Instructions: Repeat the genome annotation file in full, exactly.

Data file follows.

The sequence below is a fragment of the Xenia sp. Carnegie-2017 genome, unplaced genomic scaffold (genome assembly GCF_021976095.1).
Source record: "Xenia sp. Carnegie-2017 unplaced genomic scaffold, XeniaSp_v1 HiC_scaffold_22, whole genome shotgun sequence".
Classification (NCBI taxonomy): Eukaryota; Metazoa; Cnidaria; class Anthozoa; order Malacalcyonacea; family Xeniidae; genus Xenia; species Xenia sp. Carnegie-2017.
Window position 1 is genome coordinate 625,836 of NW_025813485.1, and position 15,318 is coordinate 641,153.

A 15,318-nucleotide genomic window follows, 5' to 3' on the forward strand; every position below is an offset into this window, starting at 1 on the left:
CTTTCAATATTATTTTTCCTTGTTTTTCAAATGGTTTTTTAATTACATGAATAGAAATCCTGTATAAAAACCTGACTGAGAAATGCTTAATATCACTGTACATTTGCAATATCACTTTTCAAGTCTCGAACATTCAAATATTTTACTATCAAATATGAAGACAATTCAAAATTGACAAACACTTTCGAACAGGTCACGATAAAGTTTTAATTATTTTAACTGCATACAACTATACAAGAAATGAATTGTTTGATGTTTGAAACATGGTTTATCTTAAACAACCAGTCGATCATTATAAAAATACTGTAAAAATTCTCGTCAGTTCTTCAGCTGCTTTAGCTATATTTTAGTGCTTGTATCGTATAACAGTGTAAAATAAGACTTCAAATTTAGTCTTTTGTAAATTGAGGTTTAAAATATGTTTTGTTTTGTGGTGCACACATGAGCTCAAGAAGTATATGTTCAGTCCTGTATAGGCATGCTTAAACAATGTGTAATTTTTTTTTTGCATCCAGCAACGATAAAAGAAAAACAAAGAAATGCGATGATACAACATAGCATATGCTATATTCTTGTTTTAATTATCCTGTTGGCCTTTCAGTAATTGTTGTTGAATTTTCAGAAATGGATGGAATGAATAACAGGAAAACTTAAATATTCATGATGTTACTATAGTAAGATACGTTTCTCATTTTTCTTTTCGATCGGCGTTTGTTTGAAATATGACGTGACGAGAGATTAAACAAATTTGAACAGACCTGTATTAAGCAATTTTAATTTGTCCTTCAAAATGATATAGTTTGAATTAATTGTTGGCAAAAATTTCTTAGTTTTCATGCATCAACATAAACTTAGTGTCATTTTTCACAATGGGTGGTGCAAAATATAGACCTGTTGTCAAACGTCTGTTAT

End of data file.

The sequence below is a fragment of the Xenia sp. Carnegie-2017 genome, unplaced genomic scaffold (genome assembly GCF_021976095.1).
Source record: "Xenia sp. Carnegie-2017 unplaced genomic scaffold, XeniaSp_v1 HiC_scaffold_22, whole genome shotgun sequence".
Classification (NCBI taxonomy): Eukaryota; Metazoa; Cnidaria; class Anthozoa; order Malacalcyonacea; family Xeniidae; genus Xenia; species Xenia sp. Carnegie-2017.
Window position 1 is genome coordinate 625,836 of NW_025813485.1, and position 15,318 is coordinate 641,153.

A 15,318-nucleotide genomic window follows, 5' to 3' on the forward strand; every position below is an offset into this window, starting at 1 on the left:
CTTTCAATATTATTTTTCCTTGTTTTTCAAATGGTTTTTTAATTACATGAATAGAAATCCTGTATAAAAACCTGACTGAGAAATGCTTAATATCACTGTACATTTGCAATATCACTTTTCAAGTCTCGAACATTCAAATATTTTACTATCAAATATGAAGACAATTCAAAATTGACAAACACTTTCGAACAGGTCACGATAAAGTTTTAATTATTTTAACTGCATACAACTATACAAGAAATGAATTGTTTGATGTTTGAAACATGGTTTATCTTAAACAACCAGTCGATCATTATAAAAATACTGTAAAAATTCTCGTCAGTTCTTCAGCTGCTTTAGCTATATTTTAGTGCTTGTATCGTATAACAGTGTAAAATAAGACTTCAAATTTAGTCTTTTGTAAATTGAGGTTTAAAATATGTTTTGTTTTGTGGTGCACACATGAGCTCAAGAAGTATATGTTCAGTCCTGTATAGGCATGCTTAAACAATGTGTAATTTTTTTTTTGCATCCAGCAACGATAAAAGAAAAACAAAGAAATGCGATGATACAACATAGCATATGCTATATTCTTGTTTTAATTATCCTGTTGGCCTTTCAGTAATTGTTGTTGAATTTTCAGAAATGGATGGAATGAATAACAGGAAAACTTAAATATTCATGATGTTACTATAGTAAGATACGTTTCTCATTTTTCTTTTCGATCGGCGTTTGTTTGAAATATGACGTGACGAGAGATTAAACAAATTTGAACAGACCTGTATTAAGCAATTTTAATTTGTCCTTCAAAATGATATAGTTTGAATTAATTGTTGGCAAAAATTTCTTAGTTTTCATGCATCAACATAAACTTAGTGTCATTTTTCACAATGGGTGGTGCAAAATATAGACCTGTTGTCAAACGTCTGTTAT